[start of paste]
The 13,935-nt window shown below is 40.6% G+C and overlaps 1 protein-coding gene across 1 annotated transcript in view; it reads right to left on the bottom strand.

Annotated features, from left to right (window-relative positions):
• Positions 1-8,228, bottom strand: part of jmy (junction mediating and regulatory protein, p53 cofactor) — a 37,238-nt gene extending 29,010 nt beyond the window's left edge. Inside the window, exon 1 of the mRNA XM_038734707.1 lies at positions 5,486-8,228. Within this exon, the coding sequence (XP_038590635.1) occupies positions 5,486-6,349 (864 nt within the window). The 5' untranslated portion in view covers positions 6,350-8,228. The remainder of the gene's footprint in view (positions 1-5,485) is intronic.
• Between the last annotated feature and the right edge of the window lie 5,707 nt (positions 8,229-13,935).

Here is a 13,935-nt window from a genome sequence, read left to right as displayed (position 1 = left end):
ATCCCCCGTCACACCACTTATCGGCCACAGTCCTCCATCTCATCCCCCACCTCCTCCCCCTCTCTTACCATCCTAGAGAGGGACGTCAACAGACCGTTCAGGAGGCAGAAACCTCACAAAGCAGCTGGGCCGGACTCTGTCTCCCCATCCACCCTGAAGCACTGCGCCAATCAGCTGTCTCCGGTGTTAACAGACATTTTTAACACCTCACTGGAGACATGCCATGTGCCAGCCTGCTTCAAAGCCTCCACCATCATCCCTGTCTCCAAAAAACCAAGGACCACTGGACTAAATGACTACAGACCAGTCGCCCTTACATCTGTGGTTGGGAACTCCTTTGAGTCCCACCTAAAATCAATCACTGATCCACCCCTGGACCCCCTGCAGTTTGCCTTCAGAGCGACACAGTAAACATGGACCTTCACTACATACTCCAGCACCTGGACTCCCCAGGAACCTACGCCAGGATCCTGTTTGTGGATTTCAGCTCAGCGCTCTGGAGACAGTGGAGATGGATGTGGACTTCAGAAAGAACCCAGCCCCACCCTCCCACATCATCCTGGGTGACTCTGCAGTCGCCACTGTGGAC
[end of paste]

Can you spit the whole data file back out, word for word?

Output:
The 13,935-nt window shown below is 40.6% G+C and overlaps 1 protein-coding gene across 1 annotated transcript in view; it reads right to left on the bottom strand.

Annotated features, from left to right (window-relative positions):
• Positions 1-8,228, bottom strand: part of jmy (junction mediating and regulatory protein, p53 cofactor) — a 37,238-nt gene extending 29,010 nt beyond the window's left edge. Inside the window, exon 1 of the mRNA XM_038734707.1 lies at positions 5,486-8,228. Within this exon, the coding sequence (XP_038590635.1) occupies positions 5,486-6,349 (864 nt within the window). The 5' untranslated portion in view covers positions 6,350-8,228. The remainder of the gene's footprint in view (positions 1-5,485) is intronic.
• Between the last annotated feature and the right edge of the window lie 5,707 nt (positions 8,229-13,935).

Here is a 13,935-nt window from a genome sequence, read left to right as displayed (position 1 = left end):
ATCCCCCGTCACACCACTTATCGGCCACAGTCCTCCATCTCATCCCCCACCTCCTCCCCCTCTCTTACCATCCTAGAGAGGGACGTCAACAGACCGTTCAGGAGGCAGAAACCTCACAAAGCAGCTGGGCCGGACTCTGTCTCCCCATCCACCCTGAAGCACTGCGCCAATCAGCTGTCTCCGGTGTTAACAGACATTTTTAACACCTCACTGGAGACATGCCATGTGCCAGCCTGCTTCAAAGCCTCCACCATCATCCCTGTCTCCAAAAAACCAAGGACCACTGGACTAAATGACTACAGACCAGTCGCCCTTACATCTGTGGTTGGGAACTCCTTTGAGTCCCACCTAAAATCAATCACTGATCCACCCCTGGACCCCCTGCAGTTTGCCTTCAGAGCGACACAGTAAACATGGACCTTCACTACATACTCCAGCACCTGGACTCCCCAGGAACCTACGCCAGGATCCTGTTTGTGGATTTCAGCTCAGCGCTCTGGAGACAGTGGAGATGGATGTGGACTTCAGAAAGAACCCAGCCCCACCCTCCCACATCATCCTGGGTGACTCTGCAGTCGCCACTGTGGAC